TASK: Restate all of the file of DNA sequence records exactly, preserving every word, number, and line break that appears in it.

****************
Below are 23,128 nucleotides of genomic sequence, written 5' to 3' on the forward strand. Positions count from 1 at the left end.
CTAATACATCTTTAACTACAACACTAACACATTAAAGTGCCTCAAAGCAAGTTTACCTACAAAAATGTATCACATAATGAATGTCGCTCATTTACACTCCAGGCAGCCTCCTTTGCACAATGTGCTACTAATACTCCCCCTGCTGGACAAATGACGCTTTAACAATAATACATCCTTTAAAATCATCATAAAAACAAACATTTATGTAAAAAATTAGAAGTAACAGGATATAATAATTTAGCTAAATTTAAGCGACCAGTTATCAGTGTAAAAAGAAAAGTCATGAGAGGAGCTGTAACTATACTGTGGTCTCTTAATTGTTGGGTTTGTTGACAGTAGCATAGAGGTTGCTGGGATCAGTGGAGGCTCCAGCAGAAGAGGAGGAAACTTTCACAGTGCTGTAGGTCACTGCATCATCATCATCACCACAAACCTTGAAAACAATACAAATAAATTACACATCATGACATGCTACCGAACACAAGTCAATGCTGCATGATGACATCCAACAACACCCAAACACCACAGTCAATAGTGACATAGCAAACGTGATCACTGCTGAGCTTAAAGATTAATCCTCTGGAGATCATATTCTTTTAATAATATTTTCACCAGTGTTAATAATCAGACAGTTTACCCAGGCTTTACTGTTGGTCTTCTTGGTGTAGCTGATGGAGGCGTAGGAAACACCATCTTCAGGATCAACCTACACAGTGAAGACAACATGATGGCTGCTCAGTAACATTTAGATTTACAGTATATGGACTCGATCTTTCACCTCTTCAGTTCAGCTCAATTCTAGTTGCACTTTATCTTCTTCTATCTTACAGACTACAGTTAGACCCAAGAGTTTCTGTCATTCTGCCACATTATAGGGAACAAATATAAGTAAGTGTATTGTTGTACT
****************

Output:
Below are 23,128 nucleotides of genomic sequence, written 5' to 3' on the forward strand. Positions count from 1 at the left end.
CTAATACATCTTTAACTACAACACTAACACATTAAAGTGCCTCAAAGCAAGTTTACCTACAAAAATGTATCACATAATGAATGTCGCTCATTTACACTCCAGGCAGCCTCCTTTGCACAATGTGCTACTAATACTCCCCCTGCTGGACAAATGACGCTTTAACAATAATACATCCTTTAAAATCATCATAAAAACAAACATTTATGTAAAAAATTAGAAGTAACAGGATATAATAATTTAGCTAAATTTAAGCGACCAGTTATCAGTGTAAAAAGAAAAGTCATGAGAGGAGCTGTAACTATACTGTGGTCTCTTAATTGTTGGGTTTGTTGACAGTAGCATAGAGGTTGCTGGGATCAGTGGAGGCTCCAGCAGAAGAGGAGGAAACTTTCACAGTGCTGTAGGTCACTGCATCATCATCATCACCACAAACCTTGAAAACAATACAAATAAATTACACATCATGACATGCTACCGAACACAAGTCAATGCTGCATGATGACATCCAACAACACCCAAACACCACAGTCAATAGTGACATAGCAAACGTGATCACTGCTGAGCTTAAAGATTAATCCTCTGGAGATCATATTCTTTTAATAATATTTTCACCAGTGTTAATAATCAGACAGTTTACCCAGGCTTTACTGTTGGTCTTCTTGGTGTAGCTGATGGAGGCGTAGGAAACACCATCTTCAGGATCAACCTACACAGTGAAGACAACATGATGGCTGCTCAGTAACATTTAGATTTACAGTATATGGACTCGATCTTTCACCTCTTCAGTTCAGCTCAATTCTAGTTGCACTTTATCTTCTTCTATCTTACAGACTACAGTTAGACCCAAGAGTTTCTGTCATTCTGCCACATTATAGGGAACAAATATAAGTAAGTGTATTGTTGTACT